We recently spoke to Eddie Woo (of WooTube and Teenage Boss infamy) to get his thoughts on what makes a good teacher. This question was sparked by our own frustration at the enormous differences between classroom teaching styles and teachers ability to engage a student. Given Eddie’s popularity, we figured his approach was worth listening to.
“Great maths teachers must marry two key skills,” explains Eddie. “First, they have to know their individual students well so that they can provide tailored support and know how to engage them with the subject. A typical high school teacher like me will have about 150 students in their various classes during an average year, and so there is enormous diversity in their learning needs and backgrounds!
“But second, they also have to a deep knowledge of the curriculum. This enables them to know what concepts to emphasise, how to anticipate common student errors and what explanations or experiences are most helpful to develop understanding.”
You can read more of Eddie’s insightful thoughts on kids learning maths here.
Given the success of his massive YouTube channel (over 1 million subscribers and counting), it’s really interesting that Eddie puts the personal relationship with his students first and foremost. It’s a reminder that our kids can be ‘tutored’ by others – including tutorials on YouTube and other places – but the relationship they have with their classroom teacher is critical.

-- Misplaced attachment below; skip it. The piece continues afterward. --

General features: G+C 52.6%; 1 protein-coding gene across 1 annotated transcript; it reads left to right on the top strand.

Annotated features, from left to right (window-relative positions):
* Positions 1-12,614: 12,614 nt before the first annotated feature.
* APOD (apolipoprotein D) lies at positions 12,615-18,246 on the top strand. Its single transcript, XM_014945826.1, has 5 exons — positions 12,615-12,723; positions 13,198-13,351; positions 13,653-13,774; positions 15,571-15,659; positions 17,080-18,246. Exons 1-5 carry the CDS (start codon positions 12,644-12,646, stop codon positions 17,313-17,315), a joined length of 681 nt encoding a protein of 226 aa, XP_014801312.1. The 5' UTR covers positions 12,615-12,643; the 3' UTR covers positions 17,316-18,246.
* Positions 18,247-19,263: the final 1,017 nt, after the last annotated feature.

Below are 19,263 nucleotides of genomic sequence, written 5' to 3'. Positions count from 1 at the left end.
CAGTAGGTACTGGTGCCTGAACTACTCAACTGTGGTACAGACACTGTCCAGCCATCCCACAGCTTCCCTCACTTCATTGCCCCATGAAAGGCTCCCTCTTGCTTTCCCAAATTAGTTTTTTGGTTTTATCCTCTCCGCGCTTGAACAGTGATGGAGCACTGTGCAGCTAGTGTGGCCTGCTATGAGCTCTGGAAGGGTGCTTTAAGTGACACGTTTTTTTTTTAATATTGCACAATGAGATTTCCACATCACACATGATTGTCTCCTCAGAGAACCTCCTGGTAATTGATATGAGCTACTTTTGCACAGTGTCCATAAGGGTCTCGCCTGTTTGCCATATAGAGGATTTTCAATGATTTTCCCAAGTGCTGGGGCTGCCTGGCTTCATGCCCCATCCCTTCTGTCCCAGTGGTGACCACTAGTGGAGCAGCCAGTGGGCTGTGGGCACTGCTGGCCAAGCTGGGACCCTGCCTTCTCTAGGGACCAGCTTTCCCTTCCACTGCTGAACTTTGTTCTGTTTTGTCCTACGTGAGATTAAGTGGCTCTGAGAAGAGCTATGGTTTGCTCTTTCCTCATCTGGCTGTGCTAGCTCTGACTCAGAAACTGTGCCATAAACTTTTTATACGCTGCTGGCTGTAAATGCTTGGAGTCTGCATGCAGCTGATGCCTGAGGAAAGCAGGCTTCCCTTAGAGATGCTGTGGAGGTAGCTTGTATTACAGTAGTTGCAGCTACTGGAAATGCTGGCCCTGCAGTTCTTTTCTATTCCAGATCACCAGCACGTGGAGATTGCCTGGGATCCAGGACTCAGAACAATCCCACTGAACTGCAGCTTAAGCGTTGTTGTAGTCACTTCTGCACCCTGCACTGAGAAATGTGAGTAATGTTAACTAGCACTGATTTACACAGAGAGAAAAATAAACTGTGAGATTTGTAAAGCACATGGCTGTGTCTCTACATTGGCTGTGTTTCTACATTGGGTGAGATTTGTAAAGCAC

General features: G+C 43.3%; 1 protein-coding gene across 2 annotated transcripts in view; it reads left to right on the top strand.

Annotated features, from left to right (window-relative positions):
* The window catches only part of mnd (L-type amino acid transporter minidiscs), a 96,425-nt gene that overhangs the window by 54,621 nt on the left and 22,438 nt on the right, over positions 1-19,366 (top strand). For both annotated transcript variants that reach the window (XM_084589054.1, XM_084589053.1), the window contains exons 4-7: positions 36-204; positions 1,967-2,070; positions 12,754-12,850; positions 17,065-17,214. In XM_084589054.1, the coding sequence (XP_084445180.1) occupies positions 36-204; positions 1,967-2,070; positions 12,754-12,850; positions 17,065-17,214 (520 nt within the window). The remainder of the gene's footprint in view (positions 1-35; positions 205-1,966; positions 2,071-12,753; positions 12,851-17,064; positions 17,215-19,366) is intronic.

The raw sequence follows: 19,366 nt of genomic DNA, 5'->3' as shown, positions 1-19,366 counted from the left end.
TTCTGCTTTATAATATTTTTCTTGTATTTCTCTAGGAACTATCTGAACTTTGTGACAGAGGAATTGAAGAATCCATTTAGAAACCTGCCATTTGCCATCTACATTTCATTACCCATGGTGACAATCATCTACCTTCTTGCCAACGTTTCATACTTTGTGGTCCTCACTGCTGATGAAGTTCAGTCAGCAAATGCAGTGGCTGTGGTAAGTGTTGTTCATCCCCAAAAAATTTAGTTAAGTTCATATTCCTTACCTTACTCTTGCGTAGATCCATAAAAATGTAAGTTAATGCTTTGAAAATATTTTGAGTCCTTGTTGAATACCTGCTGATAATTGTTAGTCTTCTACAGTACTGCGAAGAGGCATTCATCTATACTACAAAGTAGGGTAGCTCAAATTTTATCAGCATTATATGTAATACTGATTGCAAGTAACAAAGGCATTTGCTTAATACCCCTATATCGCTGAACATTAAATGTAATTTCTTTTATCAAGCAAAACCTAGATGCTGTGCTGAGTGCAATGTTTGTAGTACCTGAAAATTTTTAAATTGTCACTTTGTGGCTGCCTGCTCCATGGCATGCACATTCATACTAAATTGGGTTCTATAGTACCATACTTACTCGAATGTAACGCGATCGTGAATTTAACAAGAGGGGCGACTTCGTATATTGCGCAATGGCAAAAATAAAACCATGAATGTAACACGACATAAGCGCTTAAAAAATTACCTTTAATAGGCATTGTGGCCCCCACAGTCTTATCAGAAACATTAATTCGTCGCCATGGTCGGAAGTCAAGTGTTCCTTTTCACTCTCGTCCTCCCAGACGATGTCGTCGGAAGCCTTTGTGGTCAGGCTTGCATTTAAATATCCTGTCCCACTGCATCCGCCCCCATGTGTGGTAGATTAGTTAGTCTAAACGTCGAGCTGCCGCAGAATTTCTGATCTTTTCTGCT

We asked around to find out from both students, parents and teachers what makes a good teacher. Some of their answers might surprise you!
What makes a good teacher?
“A good teacher is a fun teacher. They make lessons entertaining and you don’t get bored and switch off.” – Jayson, 12, Year 7
“My favourite teacher so far was Miss Wiseman because she was caring and kind.” – Anthony, 11, year 5
“I like any teacher that takes the time to get to know me and adapts lessons to suit the whole classroom, not just the smarter kids.” – Claire, 16, Year 10
“A good teacher listens and doesn’t just stand up at the front of the classroom dictating to bored kids. They get feedback and are flexible.” – Rayaan, 14, Year 8
“The best teachers are the ones who can relate the subject matter to real life. The real life of a teen, I mean. What’s going on for us right now.” – Jade, 17, Year 12
“The teachers I like best are the ones that try to relate to the class, not just do their own thing. It’s much more interesting when they get to know you.” – Matt, Year 10
“I think what makes a good teacher is one with plenty of experience dealing with lots of different kinds of students. Teaching to every learning style.” – Mrs C, English and Drama
“Good teachers can be many kinds of teachers – strict, more easy going, current or old-school. The defining characteristic is that they take the time to get to know their students and make the classroom a conversation, rather than a lecture.” – Ms W, Maths and PE
“I like to think I’m a great teacher because I listen to my students and work really hard to create lessons that will engage them.” – Mr P, Maths
“I think it’s easier to define a bad teacher as opposed to a good one. That’s because there are plenty of ways to teach a classroom of students well, but only one way to disengage them and that’s to never take the time to get to know them.” – Mrs T, Science